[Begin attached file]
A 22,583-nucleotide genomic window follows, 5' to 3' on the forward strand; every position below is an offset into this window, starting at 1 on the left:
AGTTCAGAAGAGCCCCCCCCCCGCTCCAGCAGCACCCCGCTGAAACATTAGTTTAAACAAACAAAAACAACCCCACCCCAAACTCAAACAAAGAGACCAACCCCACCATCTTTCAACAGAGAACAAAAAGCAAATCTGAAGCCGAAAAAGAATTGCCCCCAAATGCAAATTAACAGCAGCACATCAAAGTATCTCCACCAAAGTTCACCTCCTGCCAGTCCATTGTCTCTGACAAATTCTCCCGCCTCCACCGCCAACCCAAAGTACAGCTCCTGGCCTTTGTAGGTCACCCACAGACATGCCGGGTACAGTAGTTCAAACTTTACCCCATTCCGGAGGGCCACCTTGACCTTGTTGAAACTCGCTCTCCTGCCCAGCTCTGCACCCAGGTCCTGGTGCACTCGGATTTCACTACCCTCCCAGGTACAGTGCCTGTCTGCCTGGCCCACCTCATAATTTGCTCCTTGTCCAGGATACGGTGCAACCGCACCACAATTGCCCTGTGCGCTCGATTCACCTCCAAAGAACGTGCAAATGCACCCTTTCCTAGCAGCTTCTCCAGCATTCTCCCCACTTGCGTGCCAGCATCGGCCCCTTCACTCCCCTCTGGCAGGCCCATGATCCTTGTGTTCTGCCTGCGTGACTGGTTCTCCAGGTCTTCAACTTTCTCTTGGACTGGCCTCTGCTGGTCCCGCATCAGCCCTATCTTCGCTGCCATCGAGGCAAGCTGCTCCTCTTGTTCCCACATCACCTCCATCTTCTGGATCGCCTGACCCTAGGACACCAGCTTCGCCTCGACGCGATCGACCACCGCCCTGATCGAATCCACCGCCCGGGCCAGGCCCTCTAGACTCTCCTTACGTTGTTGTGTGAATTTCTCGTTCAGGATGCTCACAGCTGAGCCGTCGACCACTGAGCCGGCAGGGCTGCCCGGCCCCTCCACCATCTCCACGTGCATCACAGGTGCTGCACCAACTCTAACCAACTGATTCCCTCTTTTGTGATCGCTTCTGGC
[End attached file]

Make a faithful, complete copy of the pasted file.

A 22,583-nucleotide genomic window follows, 5' to 3' on the forward strand; every position below is an offset into this window, starting at 1 on the left:
AGTTCAGAAGAGCCCCCCCCCCGCTCCAGCAGCACCCCGCTGAAACATTAGTTTAAACAAACAAAAACAACCCCACCCCAAACTCAAACAAAGAGACCAACCCCACCATCTTTCAACAGAGAACAAAAAGCAAATCTGAAGCCGAAAAAGAATTGCCCCCAAATGCAAATTAACAGCAGCACATCAAAGTATCTCCACCAAAGTTCACCTCCTGCCAGTCCATTGTCTCTGACAAATTCTCCCGCCTCCACCGCCAACCCAAAGTACAGCTCCTGGCCTTTGTAGGTCACCCACAGACATGCCGGGTACAGTAGTTCAAACTTTACCCCATTCCGGAGGGCCACCTTGACCTTGTTGAAACTCGCTCTCCTGCCCAGCTCTGCACCCAGGTCCTGGTGCACTCGGATTTCACTACCCTCCCAGGTACAGTGCCTGTCTGCCTGGCCCACCTCATAATTTGCTCCTTGTCCAGGATACGGTGCAACCGCACCACAATTGCCCTGTGCGCTCGATTCACCTCCAAAGAACGTGCAAATGCACCCTTTCCTAGCAGCTTCTCCAGCATTCTCCCCACTTGCGTGCCAGCATCGGCCCCTTCACTCCCCTCTGGCAGGCCCATGATCCTTGTGTTCTGCCTGCGTGACTGGTTCTCCAGGTCTTCAACTTTCTCTTGGACTGGCCTCTGCTGGTCCCGCATCAGCCCTATCTTCGCTGCCATCGAGGCAAGCTGCTCCTCTTGTTCCCACATCACCTCCATCTTCTGGATCGCCTGACCCTAGGACACCAGCTTCGCCTCGACGCGATCGACCACCGCCCTGATCGAATCCACCGCCCGGGCCAGGCCCTCTAGACTCTCCTTACGTTGTTGTGTGAATTTCTCGTTCAGGATGCTCACAGCTGAGCCGTCGACCACTGAGCCGGCAGGGCTGCCCGGCCCCTCCACCATCTCCACGTGCATCACAGGTGCTGCACCAACTCTAACCAACTGATTCCCTCTTTTGTGATCGCTTCTGGC